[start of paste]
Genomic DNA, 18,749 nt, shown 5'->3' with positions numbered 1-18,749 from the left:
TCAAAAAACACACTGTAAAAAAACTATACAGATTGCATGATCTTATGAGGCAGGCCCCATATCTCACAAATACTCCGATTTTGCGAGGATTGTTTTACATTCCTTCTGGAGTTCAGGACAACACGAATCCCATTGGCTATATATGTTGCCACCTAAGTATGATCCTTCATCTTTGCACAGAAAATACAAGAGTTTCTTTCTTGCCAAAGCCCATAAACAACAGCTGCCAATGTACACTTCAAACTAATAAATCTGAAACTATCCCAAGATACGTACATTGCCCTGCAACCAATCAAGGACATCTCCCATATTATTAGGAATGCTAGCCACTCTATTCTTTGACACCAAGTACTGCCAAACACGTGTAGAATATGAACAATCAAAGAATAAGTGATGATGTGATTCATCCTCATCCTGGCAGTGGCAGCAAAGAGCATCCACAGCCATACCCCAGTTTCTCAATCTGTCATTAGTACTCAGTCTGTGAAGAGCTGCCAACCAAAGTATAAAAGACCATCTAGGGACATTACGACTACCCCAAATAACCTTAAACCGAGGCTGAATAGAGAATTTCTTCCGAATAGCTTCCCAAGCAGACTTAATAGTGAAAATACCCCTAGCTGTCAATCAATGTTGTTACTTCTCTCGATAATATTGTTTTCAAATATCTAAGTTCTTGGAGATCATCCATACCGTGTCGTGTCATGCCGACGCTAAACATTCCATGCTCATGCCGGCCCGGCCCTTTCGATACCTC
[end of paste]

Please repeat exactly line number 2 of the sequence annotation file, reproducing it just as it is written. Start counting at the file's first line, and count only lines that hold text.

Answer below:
TCAAAAAACACACTGTAAAAAAACTATACAGATTGCATGATCTTATGAGGCAGGCCCCATATCTCACAAATACTCCGATTTTGCGAGGATTGTTTTACATTCCTTCTGGAGTTCAGGACAACACGAATCCCATTGGCTATATATGTTGCCACCTAAGTATGATCCTTCATCTTTGCACAGAAAATACAAGAGTTTCTTTCTTGCCAAAGCCCATAAACAACAGCTGCCAATGTACACTTCAAACTAATAAATCTGAAACTATCCCAAGATACGTACATTGCCCTGCAACCAATCAAGGACATCTCCCATATTATTAGGAATGCTAGCCACTCTATTCTTTGACACCAAGTACTGCCAAACACGTGTAGAATATGAACAATCAAAGAATAAGTGATGATGTGATTCATCCTCATCCTGGCAGTGGCAGCAAAGAGCATCCACAGCCATACCCCAGTTTCTCAATCTGTCATTAGTACTCAGTCTGTGAAGAGCTGCCAACCAAAGTATAAAAGACCATCTAGGGACATTACGACTACCCCAAATAACCTTAAACCGAGGCTGAATAGAGAATTTCTTCCGAATAGCTTCCCAAGCAGACTTAATAGTGAAAATACCCCTAGCTGTCAATCAATGTTGTTACTTCTCTCGATAATATTGTTTTCAAATATCTAAGTTCTTGGAGATCATCCATACCGTGTCGTGTCATGCCGACGCTAAACATTCCATGCTCATGCCGGCCCGGCCCTTTCGATACCTC